In general, covenants are pervasive in the Bible. The major ones are multipurpose, providing for a connection between God and the relevant human group, a just ordering of relationships between the covenant partners. They are also dynamic, not mere contracts or agreements designed to be as minimally interpreted as possible, but embodying hesed, which requires the partners to behave generously toward one another, beyond the more letter of the brit, and having as their end shalom, itself a dynamic state.

Spinoza, for example, implicitly if not explicitly following the teachings of the Hebrew Bible, saw the foundations of true religion in justice and charity, iustitia and caritas, which give every indication of being a Latin translation of tzedakah v'hesed, a prepolitical formulation of the covenantal framework within which justice belongs.9

The biblical history of the covenants between God and humans suggests a trend from hierarchical to fully covenantal relations between God and man. At first, God takes the lead in initiating His covenants, establishing His covenant with the patriarchs, perhaps Adam, certainly Noah and Abraham.10 It is clear from the biblical account that Abraham's role as father of multitudes includes Israelites and others, for example, the Ishmaelites, descended from his son by Hagar. But the Bible carefully distinguishes between the brit that Isaac is to reaffirm and continue, and the brakhah (blessing) that Abraham confers on Ishmael and the other peoples (or religious communities) descended from him. The book of Genesis describes such covenants.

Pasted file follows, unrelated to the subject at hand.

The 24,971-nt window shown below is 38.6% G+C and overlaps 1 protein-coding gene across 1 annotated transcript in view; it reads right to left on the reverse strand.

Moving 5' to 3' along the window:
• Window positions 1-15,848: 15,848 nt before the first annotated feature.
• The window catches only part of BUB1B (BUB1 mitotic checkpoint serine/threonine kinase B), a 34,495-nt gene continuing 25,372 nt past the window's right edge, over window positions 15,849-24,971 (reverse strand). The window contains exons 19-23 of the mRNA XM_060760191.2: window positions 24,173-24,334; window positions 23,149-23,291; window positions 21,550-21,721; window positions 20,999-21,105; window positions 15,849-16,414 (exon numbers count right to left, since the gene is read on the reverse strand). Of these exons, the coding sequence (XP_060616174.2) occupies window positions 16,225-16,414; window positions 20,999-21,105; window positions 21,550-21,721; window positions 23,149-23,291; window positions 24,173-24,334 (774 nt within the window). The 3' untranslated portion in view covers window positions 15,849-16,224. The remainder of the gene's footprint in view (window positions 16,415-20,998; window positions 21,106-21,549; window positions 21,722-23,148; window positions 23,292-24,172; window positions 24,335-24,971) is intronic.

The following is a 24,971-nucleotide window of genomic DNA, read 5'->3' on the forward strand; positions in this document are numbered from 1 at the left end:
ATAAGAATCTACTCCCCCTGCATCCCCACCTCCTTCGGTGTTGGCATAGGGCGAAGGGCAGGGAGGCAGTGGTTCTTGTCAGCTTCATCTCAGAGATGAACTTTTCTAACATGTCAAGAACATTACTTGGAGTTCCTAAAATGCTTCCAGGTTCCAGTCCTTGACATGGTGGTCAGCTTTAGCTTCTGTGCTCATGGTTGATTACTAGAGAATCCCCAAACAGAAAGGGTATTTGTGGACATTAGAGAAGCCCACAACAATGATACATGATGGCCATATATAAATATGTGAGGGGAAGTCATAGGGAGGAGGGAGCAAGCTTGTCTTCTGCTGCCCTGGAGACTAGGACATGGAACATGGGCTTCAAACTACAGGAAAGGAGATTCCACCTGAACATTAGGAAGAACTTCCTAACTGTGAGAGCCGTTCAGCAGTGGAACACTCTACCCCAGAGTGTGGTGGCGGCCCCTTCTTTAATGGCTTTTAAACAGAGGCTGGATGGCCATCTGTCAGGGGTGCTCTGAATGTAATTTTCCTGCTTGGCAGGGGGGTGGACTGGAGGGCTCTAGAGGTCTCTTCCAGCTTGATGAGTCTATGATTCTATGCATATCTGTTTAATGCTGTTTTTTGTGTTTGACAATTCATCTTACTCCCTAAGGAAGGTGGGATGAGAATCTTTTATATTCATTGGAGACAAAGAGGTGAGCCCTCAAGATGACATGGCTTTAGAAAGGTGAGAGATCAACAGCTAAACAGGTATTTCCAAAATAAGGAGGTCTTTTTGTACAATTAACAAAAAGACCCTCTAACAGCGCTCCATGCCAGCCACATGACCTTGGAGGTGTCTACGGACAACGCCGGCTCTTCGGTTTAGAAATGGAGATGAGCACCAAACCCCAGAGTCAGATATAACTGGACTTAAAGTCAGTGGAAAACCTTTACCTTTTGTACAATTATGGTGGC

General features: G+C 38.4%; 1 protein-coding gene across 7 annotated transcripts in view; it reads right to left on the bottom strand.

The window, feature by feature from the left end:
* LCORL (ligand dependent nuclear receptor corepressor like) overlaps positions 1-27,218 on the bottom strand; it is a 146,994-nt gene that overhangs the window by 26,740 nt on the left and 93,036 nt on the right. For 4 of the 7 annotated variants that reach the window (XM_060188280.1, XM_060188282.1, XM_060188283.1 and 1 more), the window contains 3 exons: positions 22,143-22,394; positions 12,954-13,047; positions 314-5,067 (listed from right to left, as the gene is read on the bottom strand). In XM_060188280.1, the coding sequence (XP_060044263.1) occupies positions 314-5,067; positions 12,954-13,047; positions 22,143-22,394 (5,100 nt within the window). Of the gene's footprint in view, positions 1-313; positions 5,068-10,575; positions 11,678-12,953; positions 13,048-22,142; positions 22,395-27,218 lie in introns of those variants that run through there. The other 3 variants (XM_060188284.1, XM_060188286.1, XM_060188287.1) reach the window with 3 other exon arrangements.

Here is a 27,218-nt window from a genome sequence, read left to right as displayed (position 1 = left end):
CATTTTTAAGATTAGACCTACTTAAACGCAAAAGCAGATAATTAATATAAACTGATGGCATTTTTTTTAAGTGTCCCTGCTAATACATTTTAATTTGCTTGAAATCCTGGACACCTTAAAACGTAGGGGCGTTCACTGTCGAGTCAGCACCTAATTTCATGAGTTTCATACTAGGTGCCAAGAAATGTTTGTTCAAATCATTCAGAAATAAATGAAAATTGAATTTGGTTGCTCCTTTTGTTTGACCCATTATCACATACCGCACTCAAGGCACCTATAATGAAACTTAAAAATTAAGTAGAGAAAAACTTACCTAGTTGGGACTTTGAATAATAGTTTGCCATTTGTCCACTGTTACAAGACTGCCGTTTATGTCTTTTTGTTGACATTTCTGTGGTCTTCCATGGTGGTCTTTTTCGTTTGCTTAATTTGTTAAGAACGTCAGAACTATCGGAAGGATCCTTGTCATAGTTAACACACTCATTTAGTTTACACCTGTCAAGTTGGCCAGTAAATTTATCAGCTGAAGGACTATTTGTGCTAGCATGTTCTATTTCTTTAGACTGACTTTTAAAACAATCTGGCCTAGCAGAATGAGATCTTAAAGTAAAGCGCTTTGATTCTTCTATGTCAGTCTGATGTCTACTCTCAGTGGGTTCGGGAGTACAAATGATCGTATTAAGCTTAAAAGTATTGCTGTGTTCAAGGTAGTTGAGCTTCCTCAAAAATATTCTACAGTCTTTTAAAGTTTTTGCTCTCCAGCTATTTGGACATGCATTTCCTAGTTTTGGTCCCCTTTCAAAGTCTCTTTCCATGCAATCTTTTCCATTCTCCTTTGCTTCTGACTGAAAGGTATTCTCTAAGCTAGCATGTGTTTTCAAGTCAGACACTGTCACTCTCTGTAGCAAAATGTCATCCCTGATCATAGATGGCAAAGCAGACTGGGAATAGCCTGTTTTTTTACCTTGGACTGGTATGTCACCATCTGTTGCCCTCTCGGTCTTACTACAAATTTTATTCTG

In the second stage God seeks to gain popular consent to covenants that He initiates through His designated servant (Eved Adonai) who is the principal leader of the people. God's first attempt to do this can be found in Exodus, Chapter 6, where He has Moses approach the governing elders of the Israelites enslaved in Egypt to renew the covenant of their forefathers, a step which they reject.11 This technique is successful at Sinai where God initiates the covenant but through Moses requires the popular consent of the Israelites expressed three separate times before the pact is made (Exodus 19:9, 24:3-8).